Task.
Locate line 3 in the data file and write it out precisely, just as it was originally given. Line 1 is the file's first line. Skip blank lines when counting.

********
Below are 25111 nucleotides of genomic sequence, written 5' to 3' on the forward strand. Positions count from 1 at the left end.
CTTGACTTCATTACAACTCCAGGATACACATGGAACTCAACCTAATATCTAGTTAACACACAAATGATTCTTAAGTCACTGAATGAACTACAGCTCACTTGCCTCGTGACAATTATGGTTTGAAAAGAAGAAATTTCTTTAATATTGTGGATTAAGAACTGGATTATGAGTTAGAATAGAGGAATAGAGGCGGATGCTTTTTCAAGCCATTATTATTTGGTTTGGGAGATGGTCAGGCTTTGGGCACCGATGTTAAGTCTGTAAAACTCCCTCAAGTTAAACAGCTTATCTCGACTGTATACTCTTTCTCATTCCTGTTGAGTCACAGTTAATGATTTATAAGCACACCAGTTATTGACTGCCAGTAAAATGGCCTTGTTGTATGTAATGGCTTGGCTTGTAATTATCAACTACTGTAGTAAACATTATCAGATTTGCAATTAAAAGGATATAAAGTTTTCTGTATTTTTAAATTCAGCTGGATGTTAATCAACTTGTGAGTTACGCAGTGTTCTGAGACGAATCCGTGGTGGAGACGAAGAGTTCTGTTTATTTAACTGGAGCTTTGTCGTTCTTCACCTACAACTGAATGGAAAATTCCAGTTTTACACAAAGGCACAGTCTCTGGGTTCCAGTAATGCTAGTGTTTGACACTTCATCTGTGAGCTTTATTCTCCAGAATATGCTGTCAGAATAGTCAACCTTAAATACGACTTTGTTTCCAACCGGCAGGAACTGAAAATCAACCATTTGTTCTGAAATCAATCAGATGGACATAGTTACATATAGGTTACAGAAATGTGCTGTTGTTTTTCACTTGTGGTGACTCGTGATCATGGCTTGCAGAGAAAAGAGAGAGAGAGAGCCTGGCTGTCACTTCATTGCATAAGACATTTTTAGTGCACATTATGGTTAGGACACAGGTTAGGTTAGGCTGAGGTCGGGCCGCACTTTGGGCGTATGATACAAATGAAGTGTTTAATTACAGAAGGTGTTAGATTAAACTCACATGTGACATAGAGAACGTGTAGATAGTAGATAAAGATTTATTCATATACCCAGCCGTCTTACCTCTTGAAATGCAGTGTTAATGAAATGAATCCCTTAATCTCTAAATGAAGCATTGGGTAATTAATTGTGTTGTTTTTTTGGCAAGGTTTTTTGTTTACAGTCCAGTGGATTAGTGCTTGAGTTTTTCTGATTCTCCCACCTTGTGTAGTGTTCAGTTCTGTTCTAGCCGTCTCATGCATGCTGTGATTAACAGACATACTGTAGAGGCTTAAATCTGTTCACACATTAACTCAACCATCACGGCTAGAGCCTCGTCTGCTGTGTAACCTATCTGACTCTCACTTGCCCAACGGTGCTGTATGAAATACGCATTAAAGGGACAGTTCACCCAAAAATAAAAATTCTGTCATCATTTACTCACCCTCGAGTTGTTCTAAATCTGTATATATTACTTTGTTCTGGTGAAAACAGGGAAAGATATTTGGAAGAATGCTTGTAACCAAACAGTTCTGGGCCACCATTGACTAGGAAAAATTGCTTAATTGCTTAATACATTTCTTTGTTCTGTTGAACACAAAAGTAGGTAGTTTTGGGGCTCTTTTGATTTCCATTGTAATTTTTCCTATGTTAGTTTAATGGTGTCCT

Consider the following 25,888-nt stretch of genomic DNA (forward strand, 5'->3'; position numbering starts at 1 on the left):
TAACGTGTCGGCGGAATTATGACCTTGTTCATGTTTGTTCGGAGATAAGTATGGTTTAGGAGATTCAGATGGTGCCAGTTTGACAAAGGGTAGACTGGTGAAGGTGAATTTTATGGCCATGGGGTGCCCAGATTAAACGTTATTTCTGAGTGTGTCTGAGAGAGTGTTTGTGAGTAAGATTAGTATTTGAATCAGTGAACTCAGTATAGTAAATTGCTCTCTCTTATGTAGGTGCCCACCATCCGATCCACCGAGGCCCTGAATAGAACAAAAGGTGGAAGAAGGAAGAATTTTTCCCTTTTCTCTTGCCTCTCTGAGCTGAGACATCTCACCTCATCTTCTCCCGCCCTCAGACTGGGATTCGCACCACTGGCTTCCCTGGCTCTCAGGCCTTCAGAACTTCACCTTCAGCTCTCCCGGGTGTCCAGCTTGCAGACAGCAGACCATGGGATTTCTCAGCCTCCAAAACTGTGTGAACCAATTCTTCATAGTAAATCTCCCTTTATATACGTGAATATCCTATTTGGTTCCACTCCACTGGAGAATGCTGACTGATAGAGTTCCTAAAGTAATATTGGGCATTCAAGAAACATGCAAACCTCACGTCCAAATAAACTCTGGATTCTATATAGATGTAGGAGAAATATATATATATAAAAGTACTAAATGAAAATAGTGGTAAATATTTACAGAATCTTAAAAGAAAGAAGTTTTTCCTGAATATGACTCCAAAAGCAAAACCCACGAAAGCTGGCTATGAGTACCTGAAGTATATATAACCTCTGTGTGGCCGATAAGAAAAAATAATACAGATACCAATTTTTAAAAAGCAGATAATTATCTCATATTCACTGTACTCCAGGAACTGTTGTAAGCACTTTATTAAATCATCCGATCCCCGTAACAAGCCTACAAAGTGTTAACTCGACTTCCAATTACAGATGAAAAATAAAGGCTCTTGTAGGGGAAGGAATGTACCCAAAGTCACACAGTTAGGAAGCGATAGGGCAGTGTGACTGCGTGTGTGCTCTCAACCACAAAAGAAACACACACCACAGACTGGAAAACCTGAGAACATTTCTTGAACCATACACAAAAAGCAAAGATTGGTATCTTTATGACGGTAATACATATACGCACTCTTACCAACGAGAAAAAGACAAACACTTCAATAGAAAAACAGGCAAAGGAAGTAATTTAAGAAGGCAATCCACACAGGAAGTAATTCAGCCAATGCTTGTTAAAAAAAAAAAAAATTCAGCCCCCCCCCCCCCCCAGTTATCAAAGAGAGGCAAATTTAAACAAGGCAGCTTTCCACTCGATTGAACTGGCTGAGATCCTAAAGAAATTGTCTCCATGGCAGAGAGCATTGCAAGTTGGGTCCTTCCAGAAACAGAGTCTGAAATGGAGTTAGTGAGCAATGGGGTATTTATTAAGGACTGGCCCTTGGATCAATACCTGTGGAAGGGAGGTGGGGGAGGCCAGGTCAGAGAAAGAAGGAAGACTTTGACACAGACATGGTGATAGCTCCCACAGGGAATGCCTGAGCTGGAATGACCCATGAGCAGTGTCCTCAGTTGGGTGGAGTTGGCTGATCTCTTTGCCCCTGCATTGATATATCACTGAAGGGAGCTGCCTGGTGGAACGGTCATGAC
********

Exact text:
Consider the following 25,888-nt stretch of genomic DNA (forward strand, 5'->3'; position numbering starts at 1 on the left):